Written by Emilee Lindner • April 14, 2017
John Mayer is already out on tour, but his seventh album has just arrived, and it's a semi-return to big-budget pop music. That's all relative, however. If you compare The Search For Everything to his jams with Dead and Company, then yeah, it's a pop explosion of catchy hooks and major-keyed bops. If you compare it to what's on the radio, well, Mayer's pop isn't exactly the latest club banger. Rather, it's more complicated -- with some songs taking on more of a country-tinged Montana influence while others take it to the dancefloor with disco-ball funk.
The album, produced by John Mayer Trio dude Steve Jordan and Continuum mastermind Chad Franscoviak, has Mayer looking inside as he navigates his life post-breakup. It's about obliviousness in the idea of getting back together and the gutpunch of realizing it's really over.
"Still Feel Like Your Man" opens the project with an end-of-the-night tickle of piano, nearly cinematic in its nature, like he's meeting up with a fomer lover during last call, then deciding to take one final dance. "I still keep your shampoo in my shower," he sings in a charismatic falsetto, "In case you wanna wash your hair." He knows that it's time to let go, but he's holding onto hope.
The video for "Still Feel Like Your Man" had fans noticing the resemblance of his love interest to his real-life ex, Katy Perry. Mayer has admitted to the New York Times that some of the album is about their relationship, which makes the joint even more relatable (After all, aren't public figures just reflections of ourselves?). Mayer now wants listeners to know that he still knows how to love... and that he struggles to move on, just like the rest of us.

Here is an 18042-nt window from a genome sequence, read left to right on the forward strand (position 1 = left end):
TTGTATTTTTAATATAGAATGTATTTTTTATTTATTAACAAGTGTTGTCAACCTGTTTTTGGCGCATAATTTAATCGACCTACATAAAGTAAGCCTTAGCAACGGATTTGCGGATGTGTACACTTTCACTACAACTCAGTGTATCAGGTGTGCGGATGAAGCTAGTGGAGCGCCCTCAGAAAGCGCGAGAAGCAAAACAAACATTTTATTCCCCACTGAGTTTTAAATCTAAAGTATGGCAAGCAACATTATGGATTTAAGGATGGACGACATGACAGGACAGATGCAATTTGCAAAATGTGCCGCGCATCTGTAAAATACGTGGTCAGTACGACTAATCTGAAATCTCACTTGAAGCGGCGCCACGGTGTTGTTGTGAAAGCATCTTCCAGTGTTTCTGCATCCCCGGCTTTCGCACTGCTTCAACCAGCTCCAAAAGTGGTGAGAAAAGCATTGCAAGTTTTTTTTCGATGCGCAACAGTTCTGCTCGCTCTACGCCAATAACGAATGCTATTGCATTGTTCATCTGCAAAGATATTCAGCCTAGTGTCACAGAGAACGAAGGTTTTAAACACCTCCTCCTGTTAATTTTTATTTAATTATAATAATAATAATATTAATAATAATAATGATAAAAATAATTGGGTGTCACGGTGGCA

Like most of his work, he dwells in his pitfalls and fears his future. On "Changing," he reveals his personal growth. He was once a twentysomething heartthrob, and then he was painted as a playboy, and now he's a settled, forlorn ranch-dwelling man who loves his dog -- and Mayer realizes that he only continuing to change. His self-evolution is something of a bittersweet notion for the singer, who marinates on the idea that he may get back with his ex after he's farther down the road: "Sometimes I wonder if she'll be the one / When I am done changing." Later in the verse, he doubts himself. While he's mellowed with age, are there some traits he just can't shake? "I'm still changing / I can't change my ways," he sings before bursting into a blistering blues solo. And if certain parts of himself are stone, while others are more malleable, will he ever have a chance with the love of his life?
Two tracks later, Mayer remembers the reality of the situation. His relationship is dead. But, as human tendencies dictate, there's still a glimmer of optimism in his declaration of its death. While he was just ruminating on his flaws and worrying about the future, he switches his gaze to the present. To be healthy in the moment, he has to move on. But as he sings on "Moving On and Getting Over," it's not that easy. "Moving on and getting over / Are not the same it seems to be / 'Cause you've been gone / I'm growin' older / And I still can't seem to get you off my mind."
Fast forward to the album closer, "You're Going To Live Forever In Me," where Mayer supports his thesis on a piano ballad that has him whistling to himself. If he has moved on... and gotten over, his former lover will be the one that sparked change in him. Her spirit will linger in his essence.
"And when the pastor asks the pews / For reasons he can't marry you / I'll keep my word in my seat / But you're going to live forever in me / I guarantee." It's the most heartbreaking moment on The Search for Everything. It's when he stops trying to get the girl back, when he gives up the idea of them growing old together... when he finally tosses out that expired shampoo.
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